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Publisher

The Association of Digital Forensics, Security and Law (ADFSL)

Abstract

Recent prosecutions of highly publicized white-collar crimes combined with public outrage have resulted in heightened regulation of financial reporting and greater emphasis on systems of internal control. Because both white-collar and cybercrimes are usually perpetrated through computers, internal and external auditors’ knowledge of information technology (IT) is now more vital than ever. However, preserving digital evidence and investigative techniques, which can be essential to fraud examinations, are not skills frequently taught in accounting programs and instruction in the use of computer assisted auditing tools and techniques – applications that might uncover fraudulent activity – is limited. Only a few university-level accounting classes provide instruction in IT investigative techniques. This paper explains why such a course would be beneficial to the program, the college, and the student. Additionally, it presents a proposed curriculum and suggests useful resources for the instructor and student.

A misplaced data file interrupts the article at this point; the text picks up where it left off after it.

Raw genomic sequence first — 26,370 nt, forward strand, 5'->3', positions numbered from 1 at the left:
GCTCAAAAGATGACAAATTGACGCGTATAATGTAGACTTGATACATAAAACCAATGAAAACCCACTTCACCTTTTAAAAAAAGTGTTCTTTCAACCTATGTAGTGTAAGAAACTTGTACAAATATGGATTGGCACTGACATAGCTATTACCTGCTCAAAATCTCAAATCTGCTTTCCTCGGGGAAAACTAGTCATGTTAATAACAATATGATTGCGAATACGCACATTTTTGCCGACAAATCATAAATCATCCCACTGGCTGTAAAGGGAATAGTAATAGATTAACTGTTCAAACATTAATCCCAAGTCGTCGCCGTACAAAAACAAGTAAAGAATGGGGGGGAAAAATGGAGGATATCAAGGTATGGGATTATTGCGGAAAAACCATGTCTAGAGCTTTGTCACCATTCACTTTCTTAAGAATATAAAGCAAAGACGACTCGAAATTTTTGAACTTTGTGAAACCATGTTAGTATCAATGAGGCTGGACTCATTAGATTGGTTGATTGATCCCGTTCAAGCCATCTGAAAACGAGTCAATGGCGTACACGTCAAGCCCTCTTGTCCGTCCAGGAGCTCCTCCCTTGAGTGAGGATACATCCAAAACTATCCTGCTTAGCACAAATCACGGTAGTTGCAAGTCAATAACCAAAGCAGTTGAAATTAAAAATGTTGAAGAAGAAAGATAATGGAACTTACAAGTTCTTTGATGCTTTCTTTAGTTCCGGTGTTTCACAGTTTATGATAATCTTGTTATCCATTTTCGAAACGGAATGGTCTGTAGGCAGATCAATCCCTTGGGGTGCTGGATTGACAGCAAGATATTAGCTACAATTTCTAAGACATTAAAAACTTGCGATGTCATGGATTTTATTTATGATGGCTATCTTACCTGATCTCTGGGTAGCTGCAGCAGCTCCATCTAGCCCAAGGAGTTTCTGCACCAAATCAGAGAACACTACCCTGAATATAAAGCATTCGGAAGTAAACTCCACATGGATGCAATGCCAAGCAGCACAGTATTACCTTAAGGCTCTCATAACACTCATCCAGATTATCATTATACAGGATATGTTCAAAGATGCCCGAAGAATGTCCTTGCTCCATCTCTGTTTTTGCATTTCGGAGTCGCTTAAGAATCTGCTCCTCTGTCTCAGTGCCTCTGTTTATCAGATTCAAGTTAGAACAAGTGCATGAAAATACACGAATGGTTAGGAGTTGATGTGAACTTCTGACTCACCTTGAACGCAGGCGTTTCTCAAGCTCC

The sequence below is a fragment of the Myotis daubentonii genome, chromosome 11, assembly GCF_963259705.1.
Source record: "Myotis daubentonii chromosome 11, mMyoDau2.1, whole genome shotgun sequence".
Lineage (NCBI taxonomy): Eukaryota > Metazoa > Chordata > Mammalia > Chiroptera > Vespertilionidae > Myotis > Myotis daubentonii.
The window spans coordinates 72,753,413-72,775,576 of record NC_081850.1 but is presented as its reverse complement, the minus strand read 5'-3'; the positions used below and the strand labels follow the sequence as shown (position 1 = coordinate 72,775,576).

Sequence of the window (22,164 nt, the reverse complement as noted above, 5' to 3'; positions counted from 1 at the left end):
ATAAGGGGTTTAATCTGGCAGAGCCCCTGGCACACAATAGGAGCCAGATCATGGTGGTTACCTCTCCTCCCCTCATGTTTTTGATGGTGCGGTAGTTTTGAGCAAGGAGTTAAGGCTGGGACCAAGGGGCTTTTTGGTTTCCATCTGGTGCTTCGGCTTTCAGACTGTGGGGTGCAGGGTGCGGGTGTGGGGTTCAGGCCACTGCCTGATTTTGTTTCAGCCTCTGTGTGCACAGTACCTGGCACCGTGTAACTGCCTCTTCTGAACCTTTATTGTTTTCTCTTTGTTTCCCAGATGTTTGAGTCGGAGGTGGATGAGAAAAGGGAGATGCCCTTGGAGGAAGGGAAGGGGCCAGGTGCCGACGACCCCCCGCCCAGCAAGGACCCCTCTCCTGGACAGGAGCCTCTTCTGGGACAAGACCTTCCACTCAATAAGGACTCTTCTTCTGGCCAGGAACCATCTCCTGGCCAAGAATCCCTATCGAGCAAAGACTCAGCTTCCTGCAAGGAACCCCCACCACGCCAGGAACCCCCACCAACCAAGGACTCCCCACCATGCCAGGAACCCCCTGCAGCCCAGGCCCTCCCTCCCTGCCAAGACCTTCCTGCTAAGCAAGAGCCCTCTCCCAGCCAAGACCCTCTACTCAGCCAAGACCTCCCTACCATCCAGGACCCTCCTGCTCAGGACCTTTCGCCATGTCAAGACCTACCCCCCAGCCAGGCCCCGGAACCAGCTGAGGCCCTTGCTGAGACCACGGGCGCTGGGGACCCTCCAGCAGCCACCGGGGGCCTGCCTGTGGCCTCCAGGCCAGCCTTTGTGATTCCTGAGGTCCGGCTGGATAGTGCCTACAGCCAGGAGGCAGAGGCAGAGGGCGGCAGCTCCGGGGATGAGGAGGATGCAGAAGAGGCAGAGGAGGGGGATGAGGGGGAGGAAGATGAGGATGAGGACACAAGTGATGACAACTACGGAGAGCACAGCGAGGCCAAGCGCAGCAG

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DOI

https://doi.org/10.15394/jdfsl.2006.1011

 

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